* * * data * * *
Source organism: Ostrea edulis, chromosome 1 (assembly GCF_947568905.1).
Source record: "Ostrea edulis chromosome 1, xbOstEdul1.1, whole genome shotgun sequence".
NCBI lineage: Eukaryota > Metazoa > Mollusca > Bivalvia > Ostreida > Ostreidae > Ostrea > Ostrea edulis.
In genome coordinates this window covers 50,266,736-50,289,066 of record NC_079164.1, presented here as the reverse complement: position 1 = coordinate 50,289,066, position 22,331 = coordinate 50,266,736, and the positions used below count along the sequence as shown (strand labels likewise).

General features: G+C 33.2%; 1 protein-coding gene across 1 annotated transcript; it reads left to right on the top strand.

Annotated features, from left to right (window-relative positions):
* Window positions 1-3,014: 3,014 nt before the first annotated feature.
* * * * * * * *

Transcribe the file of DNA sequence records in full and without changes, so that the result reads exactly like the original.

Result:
Source organism: Ostrea edulis, chromosome 1 (assembly GCF_947568905.1).
Source record: "Ostrea edulis chromosome 1, xbOstEdul1.1, whole genome shotgun sequence".
NCBI lineage: Eukaryota > Metazoa > Mollusca > Bivalvia > Ostreida > Ostreidae > Ostrea > Ostrea edulis.
In genome coordinates this window covers 50,266,736-50,289,066 of record NC_079164.1, presented here as the reverse complement: position 1 = coordinate 50,289,066, position 22,331 = coordinate 50,266,736, and the positions used below count along the sequence as shown (strand labels likewise).

General features: G+C 33.2%; 1 protein-coding gene across 1 annotated transcript; it reads left to right on the top strand.

Annotated features, from left to right (window-relative positions):
* Window positions 1-3,014: 3,014 nt before the first annotated feature.